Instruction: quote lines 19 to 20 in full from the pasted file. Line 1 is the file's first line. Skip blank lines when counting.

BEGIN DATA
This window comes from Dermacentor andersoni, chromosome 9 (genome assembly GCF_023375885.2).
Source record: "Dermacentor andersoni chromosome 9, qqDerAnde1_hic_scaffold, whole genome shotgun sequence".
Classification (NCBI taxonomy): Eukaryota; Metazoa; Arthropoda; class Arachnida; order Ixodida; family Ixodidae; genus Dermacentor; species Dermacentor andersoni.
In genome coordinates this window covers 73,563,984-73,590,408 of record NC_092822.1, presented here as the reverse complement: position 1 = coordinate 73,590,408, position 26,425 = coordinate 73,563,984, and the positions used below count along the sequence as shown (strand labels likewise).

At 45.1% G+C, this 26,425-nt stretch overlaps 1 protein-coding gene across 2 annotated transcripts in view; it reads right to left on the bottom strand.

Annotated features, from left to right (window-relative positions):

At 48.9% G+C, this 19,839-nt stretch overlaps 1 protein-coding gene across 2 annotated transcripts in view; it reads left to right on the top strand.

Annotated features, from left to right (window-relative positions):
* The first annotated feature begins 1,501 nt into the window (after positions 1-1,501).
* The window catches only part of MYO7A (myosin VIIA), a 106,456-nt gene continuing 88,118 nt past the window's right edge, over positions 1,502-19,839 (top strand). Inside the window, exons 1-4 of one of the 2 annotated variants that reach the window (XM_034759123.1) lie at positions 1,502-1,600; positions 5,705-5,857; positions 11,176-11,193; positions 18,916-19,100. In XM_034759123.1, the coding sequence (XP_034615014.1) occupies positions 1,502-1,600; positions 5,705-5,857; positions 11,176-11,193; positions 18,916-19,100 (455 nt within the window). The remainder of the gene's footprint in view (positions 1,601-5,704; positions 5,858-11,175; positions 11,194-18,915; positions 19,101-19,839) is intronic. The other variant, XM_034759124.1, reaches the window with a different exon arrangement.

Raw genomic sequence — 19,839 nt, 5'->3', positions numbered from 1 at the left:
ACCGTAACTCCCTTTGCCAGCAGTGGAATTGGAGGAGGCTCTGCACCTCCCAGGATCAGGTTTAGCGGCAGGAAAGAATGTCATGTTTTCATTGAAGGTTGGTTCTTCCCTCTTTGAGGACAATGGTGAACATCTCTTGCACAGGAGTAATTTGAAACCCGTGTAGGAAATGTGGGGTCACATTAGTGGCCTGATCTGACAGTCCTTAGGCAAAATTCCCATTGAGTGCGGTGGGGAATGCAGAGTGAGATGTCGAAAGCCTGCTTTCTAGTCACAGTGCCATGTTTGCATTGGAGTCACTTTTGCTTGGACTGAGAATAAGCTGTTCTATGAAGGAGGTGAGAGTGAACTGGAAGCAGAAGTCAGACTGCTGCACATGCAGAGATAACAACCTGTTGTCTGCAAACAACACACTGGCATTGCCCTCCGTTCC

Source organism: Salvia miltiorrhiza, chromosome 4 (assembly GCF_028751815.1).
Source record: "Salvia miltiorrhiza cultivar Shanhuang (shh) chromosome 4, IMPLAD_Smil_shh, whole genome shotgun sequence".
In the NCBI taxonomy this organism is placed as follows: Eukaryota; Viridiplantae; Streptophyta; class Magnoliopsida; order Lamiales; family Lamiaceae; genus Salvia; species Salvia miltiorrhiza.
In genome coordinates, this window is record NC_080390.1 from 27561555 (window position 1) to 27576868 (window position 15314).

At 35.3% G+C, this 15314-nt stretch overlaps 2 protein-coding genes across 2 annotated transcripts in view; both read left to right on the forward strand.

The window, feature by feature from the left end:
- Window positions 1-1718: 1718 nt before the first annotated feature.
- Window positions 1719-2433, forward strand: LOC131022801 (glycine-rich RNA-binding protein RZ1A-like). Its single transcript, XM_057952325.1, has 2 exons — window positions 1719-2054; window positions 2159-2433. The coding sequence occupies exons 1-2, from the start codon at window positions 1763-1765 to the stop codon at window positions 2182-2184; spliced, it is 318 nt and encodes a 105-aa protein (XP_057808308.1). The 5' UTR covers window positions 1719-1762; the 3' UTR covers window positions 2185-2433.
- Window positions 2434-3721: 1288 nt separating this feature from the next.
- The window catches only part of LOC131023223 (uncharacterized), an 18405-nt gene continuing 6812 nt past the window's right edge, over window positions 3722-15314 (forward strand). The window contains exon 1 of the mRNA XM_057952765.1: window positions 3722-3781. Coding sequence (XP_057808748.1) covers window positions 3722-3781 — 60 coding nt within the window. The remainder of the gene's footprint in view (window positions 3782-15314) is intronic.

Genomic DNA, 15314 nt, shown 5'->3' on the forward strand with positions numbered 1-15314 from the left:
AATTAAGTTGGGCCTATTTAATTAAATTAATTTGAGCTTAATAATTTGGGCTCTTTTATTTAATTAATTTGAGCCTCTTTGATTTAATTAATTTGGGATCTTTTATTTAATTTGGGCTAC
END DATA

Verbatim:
- Window positions 1-1718: 1718 nt before the first annotated feature.
- Window positions 1719-2433, forward strand: LOC131022801 (glycine-rich RNA-binding protein RZ1A-like). Its single transcript, XM_057952325.1, has 2 exons — window positions 1719-2054; window positions 2159-2433. The coding sequence occupies exons 1-2, from the start codon at window positions 1763-1765 to the stop codon at window positions 2182-2184; spliced, it is 318 nt and encodes a 105-aa protein (XP_057808308.1). The 5' UTR covers window positions 1719-1762; the 3' UTR covers window positions 2185-2433.